Repentance is hard.
Alma was redeemed by God only “after wading through much tribulation, repenting nigh unto death” (Mosiah 27:28). His friends, the sons of King Mosiah, “suffered much anguish of soul because of their iniquities” (Mosiah 28:4). And the Lamanites who were converted by their preaching had to endure “sore repentance” (Alma 27:23).
No wonder their king wanted to help them avoid suffering that way again.
When he called on his people to bury their weapons, the king reminded them three times of the price they had paid to receive the grace of God:
- “And now behold, my brethren, since it has been all that we could do (as we were the most lost of all mankind) to repent of all our sins…”
- “For it was all we could do to repent sufficiently before God”
- “And now behold, since it has been as much as we could do to get our stains taken away from us…”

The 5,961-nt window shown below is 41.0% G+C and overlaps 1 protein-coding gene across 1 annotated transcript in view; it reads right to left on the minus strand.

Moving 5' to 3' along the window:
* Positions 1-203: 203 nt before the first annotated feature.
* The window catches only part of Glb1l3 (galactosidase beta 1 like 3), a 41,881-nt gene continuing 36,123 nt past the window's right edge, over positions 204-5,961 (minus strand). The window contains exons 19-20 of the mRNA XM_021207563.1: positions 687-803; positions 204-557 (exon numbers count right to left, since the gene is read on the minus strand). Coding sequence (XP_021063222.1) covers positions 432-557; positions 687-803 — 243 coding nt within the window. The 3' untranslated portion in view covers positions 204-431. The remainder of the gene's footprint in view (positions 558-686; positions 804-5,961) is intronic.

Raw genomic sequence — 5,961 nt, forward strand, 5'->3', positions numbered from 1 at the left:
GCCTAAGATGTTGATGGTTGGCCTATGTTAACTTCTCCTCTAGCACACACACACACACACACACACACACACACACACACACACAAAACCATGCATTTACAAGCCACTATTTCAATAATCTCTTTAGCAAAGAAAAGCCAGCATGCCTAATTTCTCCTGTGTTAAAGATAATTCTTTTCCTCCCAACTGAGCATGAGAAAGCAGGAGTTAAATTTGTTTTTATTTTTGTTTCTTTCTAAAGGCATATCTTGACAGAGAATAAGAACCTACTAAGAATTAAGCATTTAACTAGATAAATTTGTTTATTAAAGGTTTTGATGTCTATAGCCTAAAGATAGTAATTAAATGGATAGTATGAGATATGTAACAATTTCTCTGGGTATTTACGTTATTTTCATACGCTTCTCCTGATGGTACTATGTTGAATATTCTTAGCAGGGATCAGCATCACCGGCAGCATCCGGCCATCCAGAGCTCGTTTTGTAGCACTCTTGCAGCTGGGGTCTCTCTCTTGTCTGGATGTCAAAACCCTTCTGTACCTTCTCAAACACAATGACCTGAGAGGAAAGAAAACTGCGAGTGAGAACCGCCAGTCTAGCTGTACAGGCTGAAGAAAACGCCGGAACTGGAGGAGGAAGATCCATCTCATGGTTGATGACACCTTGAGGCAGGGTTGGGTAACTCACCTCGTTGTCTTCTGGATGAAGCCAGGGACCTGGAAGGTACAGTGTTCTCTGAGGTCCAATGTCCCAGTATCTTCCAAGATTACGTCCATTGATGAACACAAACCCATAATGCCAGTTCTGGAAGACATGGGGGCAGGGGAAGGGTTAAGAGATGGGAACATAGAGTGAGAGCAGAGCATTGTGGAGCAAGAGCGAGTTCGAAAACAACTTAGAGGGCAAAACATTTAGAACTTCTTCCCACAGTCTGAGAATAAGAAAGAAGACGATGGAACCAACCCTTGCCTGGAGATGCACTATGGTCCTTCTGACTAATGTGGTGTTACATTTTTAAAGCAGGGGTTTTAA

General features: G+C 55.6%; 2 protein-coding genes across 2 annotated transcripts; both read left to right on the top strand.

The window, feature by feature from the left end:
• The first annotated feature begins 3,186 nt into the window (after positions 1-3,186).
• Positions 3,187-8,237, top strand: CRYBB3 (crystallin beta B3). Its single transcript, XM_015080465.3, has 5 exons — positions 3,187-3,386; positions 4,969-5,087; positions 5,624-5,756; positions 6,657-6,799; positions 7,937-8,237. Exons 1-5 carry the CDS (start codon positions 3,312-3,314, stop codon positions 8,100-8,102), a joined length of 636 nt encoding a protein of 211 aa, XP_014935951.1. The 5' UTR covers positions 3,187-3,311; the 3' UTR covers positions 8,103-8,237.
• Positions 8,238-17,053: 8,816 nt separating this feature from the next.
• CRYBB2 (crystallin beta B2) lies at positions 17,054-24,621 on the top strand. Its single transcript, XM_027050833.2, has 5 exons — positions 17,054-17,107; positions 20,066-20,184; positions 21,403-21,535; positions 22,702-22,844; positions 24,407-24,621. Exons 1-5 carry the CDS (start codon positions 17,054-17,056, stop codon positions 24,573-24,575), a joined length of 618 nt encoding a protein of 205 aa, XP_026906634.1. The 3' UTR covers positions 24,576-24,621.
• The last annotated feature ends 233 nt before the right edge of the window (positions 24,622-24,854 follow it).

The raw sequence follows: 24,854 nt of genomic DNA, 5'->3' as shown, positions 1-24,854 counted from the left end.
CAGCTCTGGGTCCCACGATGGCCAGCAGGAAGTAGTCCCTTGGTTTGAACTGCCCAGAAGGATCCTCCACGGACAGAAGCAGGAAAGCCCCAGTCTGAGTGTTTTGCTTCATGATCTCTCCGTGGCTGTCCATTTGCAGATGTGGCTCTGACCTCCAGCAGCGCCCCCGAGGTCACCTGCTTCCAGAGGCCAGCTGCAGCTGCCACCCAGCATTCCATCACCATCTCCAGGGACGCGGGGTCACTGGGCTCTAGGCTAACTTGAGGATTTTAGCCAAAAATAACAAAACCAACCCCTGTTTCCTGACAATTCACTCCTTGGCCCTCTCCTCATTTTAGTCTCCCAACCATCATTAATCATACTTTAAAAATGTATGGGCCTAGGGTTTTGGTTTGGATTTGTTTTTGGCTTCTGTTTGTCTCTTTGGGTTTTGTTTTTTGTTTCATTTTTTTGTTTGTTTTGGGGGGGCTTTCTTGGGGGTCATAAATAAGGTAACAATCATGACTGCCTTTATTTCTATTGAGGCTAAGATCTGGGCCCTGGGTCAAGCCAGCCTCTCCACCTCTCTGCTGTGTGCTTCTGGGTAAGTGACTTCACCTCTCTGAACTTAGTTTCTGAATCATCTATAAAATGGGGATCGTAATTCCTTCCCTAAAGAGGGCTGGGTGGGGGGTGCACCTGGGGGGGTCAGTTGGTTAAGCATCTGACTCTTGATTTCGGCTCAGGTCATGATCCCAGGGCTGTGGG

(Alma 24:11, 15, italics added)
These words echo the words of the prophet Nephi, who worked diligently to persuade his children to believe in Christ, “for we know,” he said, “that it is bythat we are saved, after all we can
After quoting this passage, President Dallin H. Oaks asked, “What is ‘all we can do?’ It surely includes repentance and baptism, keeping the commandments, and enduring to the end” (“Have You Been Saved?” General Conference, April 1998).
We cannot earn salvation. We can only be saved “in and through the grace of God” (2 Nephi 10:24). But that does not mean that we are saved effortlessly. As President Russell M. Nelson reminded us recently, “The Lord loves effort, and effort brings rewards” (“An Especially Noble Calling,” General Conference, April 2020).
Today, I will put effort into repentance. I will remember that God’s blessings will come as I labor diligently. I can’t earn those blessings, but He does expect me to put forth effort to receive them—to do all that I can.